When speaking about compassion, I always feel like I should put a warning label on the bottle. It’s impor tant for caregivers or those working with suffering to understand something about the presence of compassion. When compassion is truly pres ent in the room, a great deal of pain and suffering are likely to show up in response. That is because the pain wants to expose itself to the healing agent of loving kindness.
When speaking about compassion, I always feel like I should put a warning label on the bottle. It’s impor tant for caregivers or those working with suff ering to understand something about the presence of compassion. When compassion is truly present in the room, a great deal of pain and suffering are likely to show up in response. That is because the pain wants to expose itself to the healing agent of loving kindness.
Years ago, I was invited by the Zen teacher Bernie Glassman Roshi to help lead a multi- faith “bearing witness” retreat at the former Nazi death camps of Auschwitz- Birkenau. The idea was to immerse ourselves in an environment so unsettling that we had no choice but to drop our habitual ways of thinking. Bernie wrote:
“When you bear witness to Auschwitz, at that moment there is no separation between us and the people who killed. We ourselves, as individuals, with our identities and ego structure, disappear and we become the terrified people getting off the trains, the indifferent or brutal guards, the snarling dogs, the doctor who points right or left, the smoke and ash belching from the chimneys. When we bear witness to Auschwitz, we are nothing but all the ele ments of Auschwitz. It is not an act of will, it is an act of letting go. What we let go of is the concept of the person we think we are.”
Every day, we sat along the train tracks at Birkenau, meditating, praying, and chanting the names of the dead. We also met daily in small groups to talk about what we were experiencing. The group I facilitated included a woman who told me she had been a child in the camps, as well as the sons and daughters of former prisoners and Nazi soldiers.Feeling restless one night, I deci ded to go into the camp at Birkenau and meditate in one of the children’s barracks. It was a long, grim building that had once been a horse barn. Shortly after I sat down, I heard someone enter the other end of the building. It was the woman from my group who said she had been a child prisoner in the camp. She began to cry and scream in the darkness.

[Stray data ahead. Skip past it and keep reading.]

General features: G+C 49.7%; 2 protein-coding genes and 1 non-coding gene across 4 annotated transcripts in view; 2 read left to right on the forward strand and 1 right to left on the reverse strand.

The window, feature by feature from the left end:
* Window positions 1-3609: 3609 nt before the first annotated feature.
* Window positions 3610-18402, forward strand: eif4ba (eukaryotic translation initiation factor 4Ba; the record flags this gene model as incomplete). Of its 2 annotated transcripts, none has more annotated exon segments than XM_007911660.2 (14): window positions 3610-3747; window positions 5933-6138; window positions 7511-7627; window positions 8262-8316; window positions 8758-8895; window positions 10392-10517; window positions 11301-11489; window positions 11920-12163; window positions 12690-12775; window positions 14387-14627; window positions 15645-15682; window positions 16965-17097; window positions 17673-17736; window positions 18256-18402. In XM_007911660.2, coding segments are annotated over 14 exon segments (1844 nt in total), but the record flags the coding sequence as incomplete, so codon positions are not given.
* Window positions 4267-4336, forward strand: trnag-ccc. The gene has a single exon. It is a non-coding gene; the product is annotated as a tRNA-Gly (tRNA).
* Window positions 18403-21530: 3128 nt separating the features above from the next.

I got up and sat beside her. And she kept wailing. I’d never heard such sounds. They were primitive, almost animallike. The wailing went on for most of the night. No words were spoken. There isn’t anything you can say when someone is experiencing such anguish. All you can do is bear witness. As light began to break, we returned to the hostel and silently hugged good- bye.
Later that day, I fl ew to Berlin to teach a workshop on grief and forgiveness. I didn’t mention my experience at Birkenau; it can still be difficult to speak of such things in Germany. As the workshop was ending a day or two later, however, a woman in the very back of the room stood up and said, “I’ve been listening to you talking about forgiveness, but my father was a prisoner in the concentration camps, and I can’t forgive his killers. My heart is like ice.”
The whole room went silent. Again, the only appropriate response was to bear witness.
Then another woman on the other side of the room raised her hand to speak. I thought to myself, Now the stories of the camps and the grief of those losses will come.
She stood and said, “My heart is like ice, too. It feels like a stone. My father was a Nazi offi cer who was a guard in the camps. I know that he killed people. I can’t forgive him.”
Then these two women did the bravest thing I have ever seen. They made their way across the large conference hall of 200 people and embraced. They didn’t say a word. They didn’t have to. They just held each other. Their actions were a clear recognition that they were no longer alone in their pain. For that moment, their suffering was all of our suffering.
It’s easy to imagine that compassion requires some heroic strength that we do not possess. We may believe that we are not up to the task of meeting the suffering of the world. It can be helpful to consider the possibility that compassion is not a quality that we possess, but rather one that we access, inherent in the nature of real ity. Love has been here all along. It is absolute because every thing and every one always has been held in love.